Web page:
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Pardon my limited knowledge in networks.

I am trying to setup two small programs as client and server, which join to a particular multicast group. The servers sends some arbitrary data to the group and the client receives the data as it listens to the group.

This of course is possible with UDP programs which I have already done. However I need to work with MAC addresses instead of IPs. And I have a few questions regarding this:

  1. Is it possible to fix a range of MAC addresses for my multicast application ? As I understand, the least significant bit of the first octet in the MAC address signifies if it is multicast or not. So the multicast MAC should look like 01:*:*:*:*:* . So I guess, there should be some way to use a wide range of MAC addresses (except for those reserved).

  2. Many places it is written as All multicast MAC addresses begin with: 0100.5e . Is it always true? AFAIK this prefix is fixed in the MAC address which leaves space for the rest of the IP address bits to be mapped here. But what if my application doesn't care about IP addresses and listens to multicast groups based on MAC addresses (if it is possible) ?. Can't I keep the first octet as 01 and use a wide range for my multicast addressing ?

  3. How to send packets to a multicast group and listen to a multicast group only based on MAC addresses and irrespective of IP ? i.e. the multicast group addresses are defined based on MACs.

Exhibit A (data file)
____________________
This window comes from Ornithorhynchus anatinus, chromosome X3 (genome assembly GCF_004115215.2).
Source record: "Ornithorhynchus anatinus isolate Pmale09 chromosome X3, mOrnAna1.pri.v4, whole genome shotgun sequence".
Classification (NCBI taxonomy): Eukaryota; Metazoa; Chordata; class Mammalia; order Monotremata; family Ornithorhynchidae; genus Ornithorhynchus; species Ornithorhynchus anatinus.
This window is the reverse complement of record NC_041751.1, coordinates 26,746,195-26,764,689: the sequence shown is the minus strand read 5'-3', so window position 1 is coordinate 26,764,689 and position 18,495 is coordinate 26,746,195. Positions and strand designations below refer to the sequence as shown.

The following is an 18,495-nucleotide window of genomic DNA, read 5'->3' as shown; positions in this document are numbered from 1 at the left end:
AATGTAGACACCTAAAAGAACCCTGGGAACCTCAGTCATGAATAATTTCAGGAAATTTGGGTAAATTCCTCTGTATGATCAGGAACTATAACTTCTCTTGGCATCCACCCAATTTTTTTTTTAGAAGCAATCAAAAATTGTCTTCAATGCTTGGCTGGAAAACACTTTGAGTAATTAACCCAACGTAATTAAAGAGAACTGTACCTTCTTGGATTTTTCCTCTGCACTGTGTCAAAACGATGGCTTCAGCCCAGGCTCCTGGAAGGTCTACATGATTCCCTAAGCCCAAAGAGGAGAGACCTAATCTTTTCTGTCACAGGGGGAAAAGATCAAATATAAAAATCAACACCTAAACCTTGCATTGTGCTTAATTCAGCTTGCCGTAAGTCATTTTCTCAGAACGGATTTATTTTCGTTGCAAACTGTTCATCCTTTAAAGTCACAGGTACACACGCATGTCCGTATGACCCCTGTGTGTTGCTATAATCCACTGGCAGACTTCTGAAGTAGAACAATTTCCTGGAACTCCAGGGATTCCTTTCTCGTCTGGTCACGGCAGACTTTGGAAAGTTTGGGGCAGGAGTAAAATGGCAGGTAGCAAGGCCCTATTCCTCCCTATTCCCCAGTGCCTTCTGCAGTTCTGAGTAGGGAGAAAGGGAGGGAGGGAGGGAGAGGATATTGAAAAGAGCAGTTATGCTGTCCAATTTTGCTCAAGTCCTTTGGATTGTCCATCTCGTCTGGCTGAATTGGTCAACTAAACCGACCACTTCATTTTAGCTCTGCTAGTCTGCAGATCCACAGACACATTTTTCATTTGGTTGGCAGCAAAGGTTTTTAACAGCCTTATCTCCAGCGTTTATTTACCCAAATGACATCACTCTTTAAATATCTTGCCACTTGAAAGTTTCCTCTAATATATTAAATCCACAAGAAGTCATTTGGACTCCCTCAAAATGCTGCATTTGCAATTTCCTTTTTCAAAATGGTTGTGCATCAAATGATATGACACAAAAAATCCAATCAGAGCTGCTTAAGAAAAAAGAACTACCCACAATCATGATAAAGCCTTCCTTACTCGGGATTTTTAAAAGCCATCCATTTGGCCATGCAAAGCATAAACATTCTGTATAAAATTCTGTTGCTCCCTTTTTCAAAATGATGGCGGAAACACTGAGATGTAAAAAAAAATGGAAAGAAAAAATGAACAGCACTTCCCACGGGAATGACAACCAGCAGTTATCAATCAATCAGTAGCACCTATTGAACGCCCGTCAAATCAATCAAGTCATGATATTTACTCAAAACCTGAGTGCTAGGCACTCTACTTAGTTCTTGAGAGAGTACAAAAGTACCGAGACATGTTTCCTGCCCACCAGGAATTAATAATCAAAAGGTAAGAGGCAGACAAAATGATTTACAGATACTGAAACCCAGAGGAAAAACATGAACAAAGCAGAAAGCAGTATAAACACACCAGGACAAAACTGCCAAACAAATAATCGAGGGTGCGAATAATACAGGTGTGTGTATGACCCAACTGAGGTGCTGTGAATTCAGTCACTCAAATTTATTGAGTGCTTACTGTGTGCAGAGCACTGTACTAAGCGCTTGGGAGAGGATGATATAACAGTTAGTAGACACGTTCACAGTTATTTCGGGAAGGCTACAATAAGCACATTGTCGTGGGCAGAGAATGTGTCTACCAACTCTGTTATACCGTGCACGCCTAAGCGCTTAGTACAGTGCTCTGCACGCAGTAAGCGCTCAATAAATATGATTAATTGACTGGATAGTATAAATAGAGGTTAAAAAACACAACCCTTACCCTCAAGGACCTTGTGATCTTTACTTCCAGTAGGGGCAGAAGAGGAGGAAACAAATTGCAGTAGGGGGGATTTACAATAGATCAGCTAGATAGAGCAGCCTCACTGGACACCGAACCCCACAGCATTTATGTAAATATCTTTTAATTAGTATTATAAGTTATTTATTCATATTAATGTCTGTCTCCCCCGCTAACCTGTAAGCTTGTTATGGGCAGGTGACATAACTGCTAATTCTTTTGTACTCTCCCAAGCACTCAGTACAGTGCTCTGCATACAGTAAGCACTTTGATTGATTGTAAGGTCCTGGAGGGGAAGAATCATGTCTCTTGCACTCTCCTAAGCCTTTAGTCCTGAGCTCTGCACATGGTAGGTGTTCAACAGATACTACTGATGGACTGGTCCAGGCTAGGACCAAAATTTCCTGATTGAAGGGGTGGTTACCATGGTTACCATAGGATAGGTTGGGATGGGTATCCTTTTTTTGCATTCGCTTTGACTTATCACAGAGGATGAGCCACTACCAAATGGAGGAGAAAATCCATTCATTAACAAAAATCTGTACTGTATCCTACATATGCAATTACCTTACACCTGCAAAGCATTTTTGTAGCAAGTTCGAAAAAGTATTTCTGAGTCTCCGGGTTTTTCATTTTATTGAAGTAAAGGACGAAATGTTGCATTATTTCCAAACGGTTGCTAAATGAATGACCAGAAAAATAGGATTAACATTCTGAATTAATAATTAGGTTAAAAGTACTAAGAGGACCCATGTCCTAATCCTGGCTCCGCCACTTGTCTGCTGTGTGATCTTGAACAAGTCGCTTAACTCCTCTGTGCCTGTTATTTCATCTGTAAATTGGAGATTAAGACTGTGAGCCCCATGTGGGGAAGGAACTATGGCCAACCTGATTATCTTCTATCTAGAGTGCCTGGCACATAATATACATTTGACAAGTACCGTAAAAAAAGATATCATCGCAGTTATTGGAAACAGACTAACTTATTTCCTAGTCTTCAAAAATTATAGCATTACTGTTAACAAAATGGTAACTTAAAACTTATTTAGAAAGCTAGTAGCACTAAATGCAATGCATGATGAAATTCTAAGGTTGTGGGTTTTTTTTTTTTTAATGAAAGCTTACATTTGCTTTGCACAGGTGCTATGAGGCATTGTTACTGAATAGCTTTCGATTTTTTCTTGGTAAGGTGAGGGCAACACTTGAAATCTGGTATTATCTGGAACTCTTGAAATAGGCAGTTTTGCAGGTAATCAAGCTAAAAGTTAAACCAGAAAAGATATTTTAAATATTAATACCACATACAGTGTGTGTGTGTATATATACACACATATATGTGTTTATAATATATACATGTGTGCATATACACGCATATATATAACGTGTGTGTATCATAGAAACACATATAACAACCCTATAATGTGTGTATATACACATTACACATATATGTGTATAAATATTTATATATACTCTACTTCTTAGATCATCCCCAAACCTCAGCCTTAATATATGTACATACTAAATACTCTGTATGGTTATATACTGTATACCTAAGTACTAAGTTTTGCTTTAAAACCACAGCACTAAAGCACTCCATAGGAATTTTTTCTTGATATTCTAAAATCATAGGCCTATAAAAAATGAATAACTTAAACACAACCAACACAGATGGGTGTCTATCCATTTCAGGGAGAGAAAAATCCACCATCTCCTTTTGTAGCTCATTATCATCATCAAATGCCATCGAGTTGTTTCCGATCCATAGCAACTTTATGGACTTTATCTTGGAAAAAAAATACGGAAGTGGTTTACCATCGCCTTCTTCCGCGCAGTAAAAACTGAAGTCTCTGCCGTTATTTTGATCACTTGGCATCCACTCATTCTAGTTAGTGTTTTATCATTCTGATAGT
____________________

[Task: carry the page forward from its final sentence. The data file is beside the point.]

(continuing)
I hope my questions made sense.

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1 Answer 1

If you are not using IP (or UDP on top of that) then the default way of mapping IP addresses to mac addresses have probably no added value for you. These mappings are specified for example in:

If you insist on using layer2 and multicasting it will probably be sufficient to send out frames with the LSB of the first octet set (the multicast bit, ref: http://en.wikipedia.org/wiki/File:MAC-48_Address.svg ). And put your own mapping on top of that. But you should take into account that:

  • you probably need to force your NIC to pass the data, often NIC's filter out frames they are interested in hardware. And these filters are typically set when joining a group or e.g. when setting the ALLMULTI flag).
  • There is probably networking equipment in the middle and some pseudo-intelligent switches may refuse to forward data unless they have seen IGMP joins (ref igmp snooping).
  • And you code will obviously need to deal with raw layer 2 sockets to read out the data.

Considering the ease of just using UDP this may be a lot of work.

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